© 2019 Antifouling paint particles (APPs) of between 500 μm and >2 mm in diameter have been identified in silty, intertidal estuarine sediments through a combination of microscopy and x-ray fluorescence spectrometry. APPs were heterogeneously distributed, with maximal concentrations of 430 particles L −1 (0.2 g L −1 ) near to a facility where boats are regularly maintained and 400 particles L −1 (4.2 g L −1 ) at a location where old boats had been abandoned, with the majority of particles encountered in the finest size fraction retrieved. APPs contained variable concentrations of Cu, Zn, Sn and Pb, with respective maxima of 562,000, 269,000, 9,970 and 126,000 mg kg −1 . These characteristics are attributed to a multitude of contemporary and historic sources of an assortment of formulations and result in significant but heterogeneous metal contamination of local sediments. APPs were also identified in the guts of the deposit-feeding ragworm, Hediste diversicolor, that inhabited sediments impacted by abandoned boats or boating activities. The tissue of H. diversicolor was particularly enriched in Cu where ingested APPs were observed, with a significant correlation between dry weight Cu concentrations in the two media (r = 0.734) presumably reflecting the inability of the animal to regulate this metal. While the toxicity of APPs requires further investigation, there is clearly a need for stricter regulations on antifouling wastes in boatyards and marinas and a requirement to better manage abandoned boats. Antifouling paint particles in contaminated estuarine sediments can be ingested by Hediste diversicolor and result in the bioaccumulation of copper.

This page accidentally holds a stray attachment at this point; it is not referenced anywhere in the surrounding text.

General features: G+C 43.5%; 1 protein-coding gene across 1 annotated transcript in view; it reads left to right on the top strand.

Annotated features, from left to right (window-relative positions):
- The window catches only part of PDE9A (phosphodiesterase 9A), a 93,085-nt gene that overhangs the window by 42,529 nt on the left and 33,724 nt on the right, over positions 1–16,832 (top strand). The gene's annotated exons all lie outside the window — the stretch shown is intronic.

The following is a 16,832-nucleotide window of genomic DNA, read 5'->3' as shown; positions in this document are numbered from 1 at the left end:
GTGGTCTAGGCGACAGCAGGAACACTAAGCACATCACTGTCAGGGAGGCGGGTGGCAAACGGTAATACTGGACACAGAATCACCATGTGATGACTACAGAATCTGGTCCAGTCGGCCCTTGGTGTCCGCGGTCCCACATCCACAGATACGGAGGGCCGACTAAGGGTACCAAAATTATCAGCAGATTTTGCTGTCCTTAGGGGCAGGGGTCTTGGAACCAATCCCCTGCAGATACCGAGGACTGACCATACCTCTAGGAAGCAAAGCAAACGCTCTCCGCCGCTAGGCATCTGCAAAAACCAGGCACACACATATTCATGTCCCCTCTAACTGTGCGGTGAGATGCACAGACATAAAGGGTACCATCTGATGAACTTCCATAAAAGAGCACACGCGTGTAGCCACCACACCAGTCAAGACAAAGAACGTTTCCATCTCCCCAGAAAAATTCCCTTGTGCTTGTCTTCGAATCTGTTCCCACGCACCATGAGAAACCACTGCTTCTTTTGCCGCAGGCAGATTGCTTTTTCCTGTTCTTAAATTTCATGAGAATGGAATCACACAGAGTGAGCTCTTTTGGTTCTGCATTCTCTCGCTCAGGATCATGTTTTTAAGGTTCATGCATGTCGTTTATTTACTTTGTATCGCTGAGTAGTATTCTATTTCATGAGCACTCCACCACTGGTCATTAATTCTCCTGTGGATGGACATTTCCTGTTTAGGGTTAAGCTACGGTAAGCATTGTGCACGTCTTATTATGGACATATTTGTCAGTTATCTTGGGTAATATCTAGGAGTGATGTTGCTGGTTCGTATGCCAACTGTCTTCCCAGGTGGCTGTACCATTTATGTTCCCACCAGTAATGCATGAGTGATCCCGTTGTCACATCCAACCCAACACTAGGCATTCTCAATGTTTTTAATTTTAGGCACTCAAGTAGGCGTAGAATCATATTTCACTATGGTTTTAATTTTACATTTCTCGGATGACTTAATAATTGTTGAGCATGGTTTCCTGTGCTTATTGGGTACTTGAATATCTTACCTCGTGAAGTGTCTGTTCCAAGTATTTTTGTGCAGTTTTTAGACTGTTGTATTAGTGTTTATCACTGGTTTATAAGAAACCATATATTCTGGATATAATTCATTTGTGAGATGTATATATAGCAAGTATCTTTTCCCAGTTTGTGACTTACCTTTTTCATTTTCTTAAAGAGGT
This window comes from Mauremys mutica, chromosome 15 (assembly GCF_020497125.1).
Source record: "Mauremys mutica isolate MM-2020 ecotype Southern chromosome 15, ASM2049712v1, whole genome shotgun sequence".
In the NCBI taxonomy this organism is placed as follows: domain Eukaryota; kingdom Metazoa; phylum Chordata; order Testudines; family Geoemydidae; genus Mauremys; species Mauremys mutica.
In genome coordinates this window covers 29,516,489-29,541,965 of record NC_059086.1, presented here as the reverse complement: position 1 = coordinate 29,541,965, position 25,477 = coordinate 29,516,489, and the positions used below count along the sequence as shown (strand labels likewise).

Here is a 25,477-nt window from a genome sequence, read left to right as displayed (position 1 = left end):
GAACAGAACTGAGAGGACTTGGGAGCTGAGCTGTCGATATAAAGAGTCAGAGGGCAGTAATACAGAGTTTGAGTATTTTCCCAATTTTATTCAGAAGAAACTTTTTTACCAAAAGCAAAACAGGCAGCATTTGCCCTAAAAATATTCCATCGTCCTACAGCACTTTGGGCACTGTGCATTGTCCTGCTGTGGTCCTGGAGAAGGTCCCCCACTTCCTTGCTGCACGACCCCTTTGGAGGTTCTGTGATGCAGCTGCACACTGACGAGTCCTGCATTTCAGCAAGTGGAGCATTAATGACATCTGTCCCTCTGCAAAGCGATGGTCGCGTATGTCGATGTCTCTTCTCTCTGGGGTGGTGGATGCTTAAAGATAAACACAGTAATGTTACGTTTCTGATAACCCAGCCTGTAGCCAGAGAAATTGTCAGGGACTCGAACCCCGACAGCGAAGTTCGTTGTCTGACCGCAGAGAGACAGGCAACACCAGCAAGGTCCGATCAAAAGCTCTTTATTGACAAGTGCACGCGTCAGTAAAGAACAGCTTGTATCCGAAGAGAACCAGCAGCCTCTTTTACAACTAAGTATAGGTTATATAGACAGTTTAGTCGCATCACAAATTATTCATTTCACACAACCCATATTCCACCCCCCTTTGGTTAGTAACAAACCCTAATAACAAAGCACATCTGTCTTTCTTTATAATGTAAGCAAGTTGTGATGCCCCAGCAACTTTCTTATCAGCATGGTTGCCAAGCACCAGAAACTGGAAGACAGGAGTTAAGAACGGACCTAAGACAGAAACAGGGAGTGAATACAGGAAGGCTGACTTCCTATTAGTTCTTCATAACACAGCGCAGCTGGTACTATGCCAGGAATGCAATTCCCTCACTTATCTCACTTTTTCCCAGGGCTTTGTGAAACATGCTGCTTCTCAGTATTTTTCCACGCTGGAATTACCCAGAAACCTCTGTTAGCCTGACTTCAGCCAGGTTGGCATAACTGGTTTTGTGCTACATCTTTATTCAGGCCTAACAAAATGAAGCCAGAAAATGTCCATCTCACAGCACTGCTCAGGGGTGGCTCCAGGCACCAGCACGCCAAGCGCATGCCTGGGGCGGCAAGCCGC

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Environmental Pollution



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School of Geography, Earth and Environmental Sciences